"Preamble.- WHEREAS, it is necessary in public interest that out of the cost price of Country Spirit the amount of money earmarked for the maintenance of warehouse be regulated;

AND, WHEREAS, the price of country spirit to be supplied to the retailer by the Contractor (Wholesale supplier) from the Warehouse belonging to the Contractor or the State or another person, is fixed by the Government of Bihar, on the basis of negotiations between the Contractor and the Government and such price being known as the cost price of country spirit payable by the retailer at the time of taking or issue of Country liquor from the warehouse concerned;

AND, WHEREAS, as a regulatory measure the maintenance of warehouse is the responsibility of the contractor;

AND, WHEREAS, in the year 1989 in C.W.J.C. No.4722 of 1989 and other similar cases a situation arose whereby and whereunder the Patna High Court ordered that till contract is settled and till further order from the Court, the supply of country liquor shall be made to the retailers directly by the State through its Officers:

AND, WHEREAS, in pursuance to the said direction the country liquor had to be supplied from different warehouses situated in the State, by the State Government through its Officers:

AND, WHEREAS, after the Final Order of the High Court in the above writs in the year 1990 the situation emerged that in certain areas of the State the supply of country liquor to the retailers continued to be made by the State Government through its Officers due to non-functioning of the concerned Contractors;

AND, WHEREAS, during this period the warehouses were required to be maintained by the State;

AND, WHEREAS, in fixing the price of country liquor to be supplied by the Contractor holding exclusive privilege licence the State Government had taken into account the cost of spirit, the cost of transportation of such spirit, the cost of maintenance of warehouses, sales tax and dividend;

AND, WHEREAS, while fixing the price of country liquor to be supplied to the retailer, the following components of cost were included in the cost price:- Rs.

Costofspirit 1.72 Transit/Working wastages 0.08 Warehouse maintenance charges 0.70 Transportation charges 0.45 Sales Tax .. 0.27 Dividend... 0.20 Total .. 3.42 AND, WHEREAS, in February 1990 the Government had decided that country spirit would be supplied at the rate of Rs.3.42 per L.P. Litre which include Rs.0.70 Per L.P. Litre as maintenance charge of warehouses;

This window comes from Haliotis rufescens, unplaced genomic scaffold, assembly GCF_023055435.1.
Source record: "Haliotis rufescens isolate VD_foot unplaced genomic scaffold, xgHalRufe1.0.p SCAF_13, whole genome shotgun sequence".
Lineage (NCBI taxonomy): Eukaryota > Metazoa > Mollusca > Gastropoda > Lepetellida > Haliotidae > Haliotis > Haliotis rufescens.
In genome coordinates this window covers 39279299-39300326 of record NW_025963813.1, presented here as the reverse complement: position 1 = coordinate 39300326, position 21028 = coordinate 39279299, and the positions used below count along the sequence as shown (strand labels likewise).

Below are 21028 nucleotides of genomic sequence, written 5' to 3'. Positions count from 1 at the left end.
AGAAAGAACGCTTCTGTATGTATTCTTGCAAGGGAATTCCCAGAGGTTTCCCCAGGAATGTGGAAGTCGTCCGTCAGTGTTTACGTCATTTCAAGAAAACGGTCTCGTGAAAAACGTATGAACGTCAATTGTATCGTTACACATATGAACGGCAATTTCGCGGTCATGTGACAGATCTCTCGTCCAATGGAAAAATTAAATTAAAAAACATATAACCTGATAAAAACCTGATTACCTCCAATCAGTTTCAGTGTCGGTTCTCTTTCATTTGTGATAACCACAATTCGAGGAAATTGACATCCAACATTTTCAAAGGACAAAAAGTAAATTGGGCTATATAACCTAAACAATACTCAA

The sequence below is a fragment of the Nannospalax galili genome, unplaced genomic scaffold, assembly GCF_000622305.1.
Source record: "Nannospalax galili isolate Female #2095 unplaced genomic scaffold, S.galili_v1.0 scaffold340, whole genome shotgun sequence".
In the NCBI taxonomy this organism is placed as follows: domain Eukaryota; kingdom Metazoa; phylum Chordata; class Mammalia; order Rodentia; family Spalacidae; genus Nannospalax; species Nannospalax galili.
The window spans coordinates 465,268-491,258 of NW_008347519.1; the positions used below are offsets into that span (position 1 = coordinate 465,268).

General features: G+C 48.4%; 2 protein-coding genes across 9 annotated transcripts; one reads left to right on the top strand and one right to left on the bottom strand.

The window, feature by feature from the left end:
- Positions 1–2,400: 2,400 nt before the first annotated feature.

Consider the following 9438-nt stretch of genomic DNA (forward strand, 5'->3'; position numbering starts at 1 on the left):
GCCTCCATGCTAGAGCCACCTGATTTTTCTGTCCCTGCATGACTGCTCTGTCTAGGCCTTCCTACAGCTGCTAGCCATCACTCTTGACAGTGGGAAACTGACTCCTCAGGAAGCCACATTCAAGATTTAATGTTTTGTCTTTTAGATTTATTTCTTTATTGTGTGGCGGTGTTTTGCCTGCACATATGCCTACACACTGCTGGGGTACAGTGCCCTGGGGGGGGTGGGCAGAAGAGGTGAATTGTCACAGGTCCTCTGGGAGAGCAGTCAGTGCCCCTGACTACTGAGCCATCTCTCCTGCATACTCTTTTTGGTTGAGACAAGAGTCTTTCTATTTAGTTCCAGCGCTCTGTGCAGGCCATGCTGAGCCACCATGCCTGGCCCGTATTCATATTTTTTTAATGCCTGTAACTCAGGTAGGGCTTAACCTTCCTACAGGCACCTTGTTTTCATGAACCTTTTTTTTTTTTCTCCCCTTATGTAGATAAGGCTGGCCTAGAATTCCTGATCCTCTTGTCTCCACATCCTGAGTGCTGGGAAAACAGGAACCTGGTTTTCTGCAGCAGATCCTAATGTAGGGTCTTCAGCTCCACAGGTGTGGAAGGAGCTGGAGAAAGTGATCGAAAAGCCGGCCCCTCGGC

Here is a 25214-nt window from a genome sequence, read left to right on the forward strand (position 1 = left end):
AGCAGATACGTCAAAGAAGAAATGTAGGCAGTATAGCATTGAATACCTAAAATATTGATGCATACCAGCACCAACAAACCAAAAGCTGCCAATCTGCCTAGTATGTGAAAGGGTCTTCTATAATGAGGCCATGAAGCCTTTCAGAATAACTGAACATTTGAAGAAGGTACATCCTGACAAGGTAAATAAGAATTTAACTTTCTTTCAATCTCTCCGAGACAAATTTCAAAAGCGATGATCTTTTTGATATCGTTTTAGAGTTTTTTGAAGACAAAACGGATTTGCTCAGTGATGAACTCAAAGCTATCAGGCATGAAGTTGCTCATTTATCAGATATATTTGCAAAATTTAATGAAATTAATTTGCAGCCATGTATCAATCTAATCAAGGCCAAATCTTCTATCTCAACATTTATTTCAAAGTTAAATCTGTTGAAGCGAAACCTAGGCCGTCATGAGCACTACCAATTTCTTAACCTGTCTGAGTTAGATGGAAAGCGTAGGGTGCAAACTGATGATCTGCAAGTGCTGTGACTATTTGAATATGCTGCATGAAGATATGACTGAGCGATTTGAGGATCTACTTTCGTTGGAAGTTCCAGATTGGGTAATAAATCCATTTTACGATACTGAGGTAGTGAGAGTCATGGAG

AND, WHEREAS, the amount deposited by the retailers as price of country spirit was to be deposited in Treasury through Bank draft and thereafter the Distillers (Suppliers) were to be paid the amount after deduction of the component of price meant for maintenance of warehouse, that is Rs.3.42-0.70 = 4 Rs.2.72;

AND, WHEREAS, in some cases by mistake the entire amount of Rs.3.42 was paid to the Distillers (Suppliers);

AND, WHEREAS, some of the Distillers (Suppliers) challenged the authority of the State regarding deduction of warehouse maintenance charges from the cost price fixed for supply of country spirit to warehouses;

AND, WHEREAS, in C.W.J.C. no. 6863/90 and in other similar writ petitions the Court held that in the absence of Rules the State Government is not authorised to fix the price of country spirit and to make deductions of maintenance of warehouse charges therefrom;

AND, WHEREAS, it has become necessary to levy and validate the deduction/realisation of warehouse maintenance charges from the cost price of the country spirit fixed by the State in the year 1990;

BE it enacted by the Legislature of the State of Bihar in the forty sixth year of the Republic of India as follows.

Section 2 of the Amending Act added Section 22-A to the Excise Act. Section 22-B contains the validation clause while Section 22-C gives overriding effect to the Amending Act over any judgment, decree and order of the Court or any other law for the time being in force. The said Sections read as follows: